The crunch of shoes on frozen mud in the morning; yellow aspen leaves fluttering to the ground; and warm afternoon sunshine on rough limestone. But also: north faces dusted with fresh snow; dripping water stilled into icicles by nights growing longer and colder; and bright larches on the valley floor far below.
October in the Rockies presents altogether too many choices. For years, I used to spend it chasing one last summery adventure on sunny summits, or the first wintry one in shaded couloirs. But more recently, a growing obsession with rock gymnastics saw me spending my Octobers chasing this or that elusive redpoint, until the days grew just too short, too grey and too miserable to contemplate bare-handed crimping. When I'd finally trade sticky rubber for crampons, I'd realize it was November, and that deep snow and winter cold had already come to the high country. And so I'd tell myself that, the following year, I wouldn't miss that bittersweet interlude between summer and winter in mountains. But then another October would roll around, and there'd still be unfinished business at The Coliseum... So this October, even though the weather for much of the month was mild and sunny - perfect rock climbing weather - on a few occasions I did pack my ice tools instead of rock shoes, and set the alarm for four in the morning.
The road to Moraine Lake was closing in few days. With that looming deadline, and the threat of snow in the forecast, Juan and I made plans to run up the north face of Mt. Fay. Well, to say "run" might be an exaggeration - after a summer spent rock climbing, neither one of us would be mistaken for Killian Jornet.
Our timing with the season was impeccable, as the trail and the rock on the Perren approach were both dry. It wasn't until we hit the glacier below the face that we were faced with anything resembling trail breaking.
We opted for the seracs of the Chouinard route on the left side of the face. The wave of glacial ice halfway up the route had been made famous by photos in Jeff Lowe's Ice World, and it seemed like an apt place to swing tools for the first time of the season.
From the cold, blue shade of the face, we looked out at sun-drenched screes and forests, still bare of snow for another few days. Photo: Juan Henriquez.
We avoided the overhanging ice in the centre and opted for the merely vertical terrain on the right. Even so, it wasn't hero ice, this serac stuff, with dinner plates exploding from every tool placement. Photo: Juan Henriquez.
Higher up, the ice did change consistency to something resembling meringue - not so good for protection, but great for climbing.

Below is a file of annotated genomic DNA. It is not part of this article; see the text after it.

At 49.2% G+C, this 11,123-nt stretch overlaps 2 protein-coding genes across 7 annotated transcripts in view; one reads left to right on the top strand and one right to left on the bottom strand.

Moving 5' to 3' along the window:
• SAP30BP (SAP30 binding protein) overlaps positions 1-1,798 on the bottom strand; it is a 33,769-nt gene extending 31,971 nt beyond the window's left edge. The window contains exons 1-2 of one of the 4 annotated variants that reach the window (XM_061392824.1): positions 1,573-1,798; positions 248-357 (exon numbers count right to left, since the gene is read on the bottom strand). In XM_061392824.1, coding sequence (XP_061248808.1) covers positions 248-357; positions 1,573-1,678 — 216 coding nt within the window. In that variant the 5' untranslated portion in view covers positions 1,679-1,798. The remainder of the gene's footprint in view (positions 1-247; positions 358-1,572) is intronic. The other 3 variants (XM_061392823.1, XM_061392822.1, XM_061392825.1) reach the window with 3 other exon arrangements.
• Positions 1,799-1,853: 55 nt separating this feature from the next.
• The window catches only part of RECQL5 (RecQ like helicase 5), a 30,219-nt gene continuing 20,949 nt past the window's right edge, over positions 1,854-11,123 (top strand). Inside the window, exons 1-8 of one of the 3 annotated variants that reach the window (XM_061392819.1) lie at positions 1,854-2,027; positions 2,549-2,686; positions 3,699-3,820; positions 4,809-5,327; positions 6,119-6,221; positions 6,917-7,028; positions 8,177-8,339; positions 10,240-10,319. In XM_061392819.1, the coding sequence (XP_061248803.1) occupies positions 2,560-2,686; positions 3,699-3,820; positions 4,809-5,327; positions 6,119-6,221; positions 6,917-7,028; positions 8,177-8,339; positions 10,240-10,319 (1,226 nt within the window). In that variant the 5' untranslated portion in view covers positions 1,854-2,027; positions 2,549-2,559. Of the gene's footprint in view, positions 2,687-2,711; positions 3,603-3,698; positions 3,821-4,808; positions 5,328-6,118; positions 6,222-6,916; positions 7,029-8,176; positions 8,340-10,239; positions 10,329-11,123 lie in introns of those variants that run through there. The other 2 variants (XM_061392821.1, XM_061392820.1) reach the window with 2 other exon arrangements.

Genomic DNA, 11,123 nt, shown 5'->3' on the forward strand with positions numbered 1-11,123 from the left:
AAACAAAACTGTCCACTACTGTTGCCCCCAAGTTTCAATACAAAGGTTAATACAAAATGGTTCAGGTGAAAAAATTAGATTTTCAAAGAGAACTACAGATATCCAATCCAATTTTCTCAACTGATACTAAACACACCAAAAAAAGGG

Within the space of a bodylength, we emerged from the cold shade of the face into the warmth of a windless afternoon. Without a cloud in the sky and with the forest fires extinguished by autumn rains, we could see all the way from the front ranges in the east to the Bugaboos in the west.
Tired but satisfied, we plunged back down to the valley. To our surprise, it appeared we'd actually make it home for dinner.
For years, every time I drove down the Smith-Dorrien Trail in the fall, my eyes would be drawn to the squat shape of the The Fist. My imagination filled the dark gash in its northeast face with ice, but reality, as seen through binoculars, appeared to be the usual Rockies fare of loose snow over dry rock.
It didn't help that those who ventured for a closer look came back with tales of unprotectable, compact rock. Tellingly, none of them returned for another go. But in the middle of the month, with the weather too crappy for rock but still too warm for ice, Alik and I decided to finally make up our own minds about the infamous - if obscure - gash.
With the aforementioned compact rock in mind, we came armed with technology to tame excessive runouts. Imagine our shame when we topped out on the first pitch only to find an old gear anchor. We consoled ourselves with the thought that, whoever had left it, probably enjoyed at least a smattering of ice where we scratched up rock and moss. That, or they had bigger cojones.
On our first attempt we were joined by Nik Mirhashemi from Alpine Mentors. Strangely, he declined to join us on the next go, preferring to drive down to Indian Creek instead. There's no accounting for taste.
The second pitch started out overhanging, but bomber hooks and gear made for moderate climbing. After a few bodylengths, the rock petered out into a fat snow ledge below the upper chimney. Photo: Nik Mirhashemi.
And the chimney looked far better than expected - which perhaps said more about our low expectations than the quality of said chimney.
Be that as it may, it gave excellent climbing on blocky but not loose rock. Granted, there wasn't a lick of ice anywhere, but the snowed up rock with the occasional bit of turf had a downright Scottish flavour. Well, maybe except for the bolts.
For once, pitches that had looked desperate from below proved easier than expected on closer acquaintance. And how often does that happen? Photo: Alik Berg.
Higher up, we entered the guts of the gash, in places climbing in the twilight under giant chockstones.
The only thing that detracted somewhat from the enjoyment was the haulbag full of hardware we'd brought expecting a epic struggle, but never used.
The westerlies howled overhead, occasionally sending clouds of spindrift down the gash. In its depths, though, we stayed reasonably sheltered. And at least we didn't have a loaded snow slope overhead.
We topped out from the gully just in time to enjoy the last rays of the sun, setting over the early-winter Rockies. Like alpinists of old, we didn't immediately start down the other side, but scrambled up to the summit proper. It helped that it was only five minutes away. The headlamps didn't come out until we'd returned to our packs at the base.